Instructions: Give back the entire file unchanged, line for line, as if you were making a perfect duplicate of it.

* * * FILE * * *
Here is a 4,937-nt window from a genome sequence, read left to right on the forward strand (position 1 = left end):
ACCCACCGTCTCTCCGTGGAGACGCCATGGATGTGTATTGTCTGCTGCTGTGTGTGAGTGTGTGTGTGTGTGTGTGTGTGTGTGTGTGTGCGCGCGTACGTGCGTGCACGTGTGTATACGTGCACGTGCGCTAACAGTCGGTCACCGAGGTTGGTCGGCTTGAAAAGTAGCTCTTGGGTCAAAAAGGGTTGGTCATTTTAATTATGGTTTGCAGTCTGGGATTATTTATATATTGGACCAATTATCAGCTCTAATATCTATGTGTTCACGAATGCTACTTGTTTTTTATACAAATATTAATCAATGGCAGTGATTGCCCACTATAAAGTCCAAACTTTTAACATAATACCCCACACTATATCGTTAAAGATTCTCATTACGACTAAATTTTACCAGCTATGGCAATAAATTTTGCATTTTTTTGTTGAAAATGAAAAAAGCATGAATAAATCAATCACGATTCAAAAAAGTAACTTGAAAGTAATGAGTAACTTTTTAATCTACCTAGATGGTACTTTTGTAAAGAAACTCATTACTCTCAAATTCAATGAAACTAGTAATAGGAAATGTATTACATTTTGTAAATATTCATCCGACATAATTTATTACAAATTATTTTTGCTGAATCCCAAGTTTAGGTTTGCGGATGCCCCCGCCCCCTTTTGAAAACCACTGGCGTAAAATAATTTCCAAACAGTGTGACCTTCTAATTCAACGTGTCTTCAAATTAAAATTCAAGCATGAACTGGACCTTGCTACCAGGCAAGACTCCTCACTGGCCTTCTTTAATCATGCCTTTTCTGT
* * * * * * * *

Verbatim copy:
Here is a 4,937-nt window from a genome sequence, read left to right on the forward strand (position 1 = left end):
ACCCACCGTCTCTCCGTGGAGACGCCATGGATGTGTATTGTCTGCTGCTGTGTGTGAGTGTGTGTGTGTGTGTGTGTGTGTGTGTGTGTGCGCGCGTACGTGCGTGCACGTGTGTATACGTGCACGTGCGCTAACAGTCGGTCACCGAGGTTGGTCGGCTTGAAAAGTAGCTCTTGGGTCAAAAAGGGTTGGTCATTTTAATTATGGTTTGCAGTCTGGGATTATTTATATATTGGACCAATTATCAGCTCTAATATCTATGTGTTCACGAATGCTACTTGTTTTTTATACAAATATTAATCAATGGCAGTGATTGCCCACTATAAAGTCCAAACTTTTAACATAATACCCCACACTATATCGTTAAAGATTCTCATTACGACTAAATTTTACCAGCTATGGCAATAAATTTTGCATTTTTTTGTTGAAAATGAAAAAAGCATGAATAAATCAATCACGATTCAAAAAAGTAACTTGAAAGTAATGAGTAACTTTTTAATCTACCTAGATGGTACTTTTGTAAAGAAACTCATTACTCTCAAATTCAATGAAACTAGTAATAGGAAATGTATTACATTTTGTAAATATTCATCCGACATAATTTATTACAAATTATTTTTGCTGAATCCCAAGTTTAGGTTTGCGGATGCCCCCGCCCCCTTTTGAAAACCACTGGCGTAAAATAATTTCCAAACAGTGTGACCTTCTAATTCAACGTGTCTTCAAATTAAAATTCAAGCATGAACTGGACCTTGCTACCAGGCAAGACTCCTCACTGGCCTTCTTTAATCATGCCTTTTCTGT